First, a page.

There is no one to call who would understand, support or even know what to say. Being an older athlete can or might mean you do NOT have emotional support. Even your most inner circle does not really know why you are doing this, let alone agree with your choices.
No one in your corner championing your efforts means you start every day out emotionally alone.
You have to dig very deep to find the drive. I have tenacity and determination in spades and I use these to prevail. I also happen to be a Girl Scout and survival trained so when I am stuck on the pass at night after training cold and hungry, I already have protein bars, a sleeping bag and shovels and lights to dig out if I have too. Talk about lonely!!! All you want is someone in that moment to care, love or support you or even just take a turn with the shovel.
This is the time, as an older athlete, you dig deep and ask why you are doing it?
For Fame? Wrong answer.
FOR the purity of the sport? YES!!.
For me, I fell in love with the ice. Often falling in love is a beautiful thing. In this case it has proven to be one of the most amazing blessings and also a curse. Being alone can make one lonely but I mean the emotional loneliness of the internal struggle to drive forward. I have been fortunate and figured out that sometimes the best love and support is from friends who become family.
Do not expect support from someone who does not understand- that will never happen. Do not pursue a dream like this for the purpose of trying to impress anybody!
BUT, pursue your dream no matter what. If that means you learn to deal with a deep loneliness on occasion, then so be it. I assure you, it will make you stronger, your resolve more intact and your focus more clear.
So I have pulled up to my temporary den, the snow is blowing and I cannot get down the driveway and into the garage without shoveling 40 meters of driveway. What the hell! At this point in the night I am thinking, “BRING IT!” Another workout! Thirty minutes later I am in the garage, unloading sled and gear bag- my sled weighs 34.5 KG (75+lbs). Picking it up and down at 11:30PM, even as a strong athlete will wear on you some nights more than others. I still need to shower and get food in me fast so my muscles recover. Strip, hit the shower- water is cold. My heart rate has been high enough for such an extended period of time being in survival mode after training that I will burn in excess of 8000 calories this night. I am so hungry! I am emotionally processing my runs in the shower. It never stops!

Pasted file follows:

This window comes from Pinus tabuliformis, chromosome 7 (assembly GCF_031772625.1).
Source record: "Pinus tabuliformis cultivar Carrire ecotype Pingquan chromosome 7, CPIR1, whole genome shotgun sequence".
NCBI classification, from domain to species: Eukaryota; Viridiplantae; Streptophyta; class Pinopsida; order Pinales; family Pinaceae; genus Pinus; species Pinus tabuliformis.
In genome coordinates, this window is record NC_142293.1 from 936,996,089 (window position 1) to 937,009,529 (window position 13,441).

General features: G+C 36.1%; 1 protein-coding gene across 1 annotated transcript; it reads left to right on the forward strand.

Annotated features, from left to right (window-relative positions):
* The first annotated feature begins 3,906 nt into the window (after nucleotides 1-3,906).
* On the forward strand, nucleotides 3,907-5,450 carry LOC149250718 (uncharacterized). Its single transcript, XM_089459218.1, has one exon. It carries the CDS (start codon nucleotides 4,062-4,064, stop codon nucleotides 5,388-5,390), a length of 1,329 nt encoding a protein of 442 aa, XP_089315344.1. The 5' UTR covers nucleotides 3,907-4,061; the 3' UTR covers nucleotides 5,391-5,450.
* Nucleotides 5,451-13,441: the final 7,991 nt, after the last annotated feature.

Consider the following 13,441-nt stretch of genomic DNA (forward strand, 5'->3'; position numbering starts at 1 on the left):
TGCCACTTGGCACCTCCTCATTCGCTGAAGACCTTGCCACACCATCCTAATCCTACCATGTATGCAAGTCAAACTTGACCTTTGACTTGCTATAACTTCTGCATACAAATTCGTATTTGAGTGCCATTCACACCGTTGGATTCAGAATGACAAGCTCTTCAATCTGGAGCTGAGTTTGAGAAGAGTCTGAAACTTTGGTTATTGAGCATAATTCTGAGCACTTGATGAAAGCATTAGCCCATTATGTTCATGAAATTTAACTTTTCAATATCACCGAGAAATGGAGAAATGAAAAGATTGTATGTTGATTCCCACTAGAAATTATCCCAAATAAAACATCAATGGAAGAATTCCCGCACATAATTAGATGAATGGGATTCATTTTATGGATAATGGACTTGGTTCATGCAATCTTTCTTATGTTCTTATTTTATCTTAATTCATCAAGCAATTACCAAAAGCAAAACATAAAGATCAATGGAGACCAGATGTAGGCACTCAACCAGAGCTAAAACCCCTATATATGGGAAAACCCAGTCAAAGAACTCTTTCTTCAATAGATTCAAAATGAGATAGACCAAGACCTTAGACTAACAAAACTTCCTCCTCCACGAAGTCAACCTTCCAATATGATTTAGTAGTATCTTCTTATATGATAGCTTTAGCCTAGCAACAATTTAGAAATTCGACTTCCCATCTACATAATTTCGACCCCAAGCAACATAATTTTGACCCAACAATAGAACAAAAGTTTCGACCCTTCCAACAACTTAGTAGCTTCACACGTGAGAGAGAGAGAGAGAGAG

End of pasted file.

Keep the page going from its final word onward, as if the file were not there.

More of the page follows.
There was no one to have watched or videoed, no one to say, “Nice job Prata or what the hell was that?” No one to make sure the salmon does not overcook (prefer my salmon quite rare) and no one to dry the clothes, dry off Gabriel (my sled); and yet, as lonely as this can be, I have no regrets.
I fell in love with the ice, and anytime anyone falls in love and you are fortunate to have that happen in life, then you have to play it out! It is amazing what one will do for love and in my case the true purity of the sport. I have no regrets!
This blog is dedicated to Louis Cardello- a precious kind human who has supported me emotionally from a distance and asked me on many nights, “Well, how did curve 6 go?” He has never seen a track, he never will, he simply knows and trusts my commitment and passion for this sport and he respects that I must play it out.
SEE ALSO: Is It Different Being an Older Athlete? The Financial Impact and Is It Different Being an Older Athlete? The Medical Impact
Anna Prata is an Olympic hopeful Competitive Skeleton Athlete. Otherwise known mainly by her last name of Prata, she is 100% committed and passionate about living every moment of her life and leaving it on the field every day. In her non-athlete time, Prata is a highly successful executive in the niche of corporate turnaround. Both her corporate life and her sports life have similarities of stealth, intensity, and speed in creating value and less time down the ice; while wearing Kevlar to protect from the dangers of companies in distress and from potentially hitting a wall of ice at 90 MPR. Ms. Prata is not a nutritionist, a physical therapist or in any way should her opinions be considered medical, physical or psychological advice.
P/S Prata is 50 Years of age!